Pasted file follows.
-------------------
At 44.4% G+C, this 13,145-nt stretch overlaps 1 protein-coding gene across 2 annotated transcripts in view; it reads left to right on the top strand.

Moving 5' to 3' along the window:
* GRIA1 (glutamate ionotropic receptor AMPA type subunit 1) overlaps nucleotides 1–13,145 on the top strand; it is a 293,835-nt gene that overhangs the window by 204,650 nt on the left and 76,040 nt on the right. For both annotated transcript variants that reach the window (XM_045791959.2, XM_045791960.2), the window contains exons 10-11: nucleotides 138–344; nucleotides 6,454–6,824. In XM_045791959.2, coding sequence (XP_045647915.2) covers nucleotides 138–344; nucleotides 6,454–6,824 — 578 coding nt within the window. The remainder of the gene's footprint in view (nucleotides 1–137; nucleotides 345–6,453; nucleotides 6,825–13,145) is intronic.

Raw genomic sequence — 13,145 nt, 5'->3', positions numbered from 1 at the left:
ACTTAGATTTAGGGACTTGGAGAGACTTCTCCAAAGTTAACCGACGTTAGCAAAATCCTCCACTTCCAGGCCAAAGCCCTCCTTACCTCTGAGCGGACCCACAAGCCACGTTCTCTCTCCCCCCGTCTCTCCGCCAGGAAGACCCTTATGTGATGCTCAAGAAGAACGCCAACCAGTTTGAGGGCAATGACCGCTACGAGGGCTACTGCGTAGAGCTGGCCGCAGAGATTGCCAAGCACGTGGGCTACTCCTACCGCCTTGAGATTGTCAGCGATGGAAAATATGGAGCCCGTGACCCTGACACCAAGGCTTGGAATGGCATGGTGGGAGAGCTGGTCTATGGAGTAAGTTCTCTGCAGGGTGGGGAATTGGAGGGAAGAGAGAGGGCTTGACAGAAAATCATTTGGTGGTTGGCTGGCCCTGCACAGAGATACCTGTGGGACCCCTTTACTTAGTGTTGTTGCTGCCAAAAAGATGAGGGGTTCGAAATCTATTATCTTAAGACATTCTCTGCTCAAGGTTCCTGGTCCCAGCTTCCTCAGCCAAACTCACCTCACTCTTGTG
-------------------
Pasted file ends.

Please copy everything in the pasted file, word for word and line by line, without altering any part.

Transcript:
At 44.4% G+C, this 13,145-nt stretch overlaps 1 protein-coding gene across 2 annotated transcripts in view; it reads left to right on the top strand.

Moving 5' to 3' along the window:
* GRIA1 (glutamate ionotropic receptor AMPA type subunit 1) overlaps nucleotides 1–13,145 on the top strand; it is a 293,835-nt gene that overhangs the window by 204,650 nt on the left and 76,040 nt on the right. For both annotated transcript variants that reach the window (XM_045791959.2, XM_045791960.2), the window contains exons 10-11: nucleotides 138–344; nucleotides 6,454–6,824. In XM_045791959.2, coding sequence (XP_045647915.2) covers nucleotides 138–344; nucleotides 6,454–6,824 — 578 coding nt within the window. The remainder of the gene's footprint in view (nucleotides 1–137; nucleotides 345–6,453; nucleotides 6,825–13,145) is intronic.

Raw genomic sequence — 13,145 nt, 5'->3', positions numbered from 1 at the left:
ACTTAGATTTAGGGACTTGGAGAGACTTCTCCAAAGTTAACCGACGTTAGCAAAATCCTCCACTTCCAGGCCAAAGCCCTCCTTACCTCTGAGCGGACCCACAAGCCACGTTCTCTCTCCCCCCGTCTCTCCGCCAGGAAGACCCTTATGTGATGCTCAAGAAGAACGCCAACCAGTTTGAGGGCAATGACCGCTACGAGGGCTACTGCGTAGAGCTGGCCGCAGAGATTGCCAAGCACGTGGGCTACTCCTACCGCCTTGAGATTGTCAGCGATGGAAAATATGGAGCCCGTGACCCTGACACCAAGGCTTGGAATGGCATGGTGGGAGAGCTGGTCTATGGAGTAAGTTCTCTGCAGGGTGGGGAATTGGAGGGAAGAGAGAGGGCTTGACAGAAAATCATTTGGTGGTTGGCTGGCCCTGCACAGAGATACCTGTGGGACCCCTTTACTTAGTGTTGTTGCTGCCAAAAAGATGAGGGGTTCGAAATCTATTATCTTAAGACATTCTCTGCTCAAGGTTCCTGGTCCCAGCTTCCTCAGCCAAACTCACCTCACTCTTGTG